Hundreds of shooting stars will cross the sky in the early hours of tomorrow during the Lyrid meteor shower.

With no moon, it is estimated that around 10 to 15 meteors will be flying across the skies at the show's peak just before dawn on Saturday.

However, the forecast currently looks cloudy for the early hours of Saturday morning. 

Experts have said stargazers should also be able to see the lunar crescent and the planet Venus shining together in the eastern pre-dawn and dawn sky.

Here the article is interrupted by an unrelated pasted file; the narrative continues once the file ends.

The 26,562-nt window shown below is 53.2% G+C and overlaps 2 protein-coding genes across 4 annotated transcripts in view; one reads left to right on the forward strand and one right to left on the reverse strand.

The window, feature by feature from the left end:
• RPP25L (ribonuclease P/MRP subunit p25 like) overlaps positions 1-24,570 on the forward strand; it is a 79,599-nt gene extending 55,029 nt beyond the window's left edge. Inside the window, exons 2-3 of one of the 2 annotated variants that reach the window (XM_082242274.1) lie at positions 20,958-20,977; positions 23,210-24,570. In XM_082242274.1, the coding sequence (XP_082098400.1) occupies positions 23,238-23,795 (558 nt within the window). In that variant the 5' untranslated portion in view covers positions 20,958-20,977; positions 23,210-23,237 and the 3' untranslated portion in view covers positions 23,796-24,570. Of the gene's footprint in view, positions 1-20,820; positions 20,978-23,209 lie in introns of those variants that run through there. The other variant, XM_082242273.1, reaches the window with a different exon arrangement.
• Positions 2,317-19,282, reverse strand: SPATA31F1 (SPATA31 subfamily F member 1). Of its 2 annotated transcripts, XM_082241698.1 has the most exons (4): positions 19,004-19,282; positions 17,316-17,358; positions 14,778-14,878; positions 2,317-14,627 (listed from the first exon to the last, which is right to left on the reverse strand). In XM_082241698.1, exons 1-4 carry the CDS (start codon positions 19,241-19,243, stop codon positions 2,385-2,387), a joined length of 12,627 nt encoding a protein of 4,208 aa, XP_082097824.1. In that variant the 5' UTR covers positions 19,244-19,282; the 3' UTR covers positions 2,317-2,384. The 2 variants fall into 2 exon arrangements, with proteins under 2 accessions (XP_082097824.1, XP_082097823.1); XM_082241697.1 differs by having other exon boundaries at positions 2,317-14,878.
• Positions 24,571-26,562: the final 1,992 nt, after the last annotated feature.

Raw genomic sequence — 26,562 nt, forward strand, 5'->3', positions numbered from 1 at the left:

The Lyrids are known for uncommon surges that can sometimes bring the rate up to 100 per hour.

The annual Lyrid meteor shower takes place between April 16 and April 25.

The spectacle occurs when the Earth passes through the dust left over from the comet C/186 G1 Thatcher, which makes a full orbit of the sun once every 415 years.

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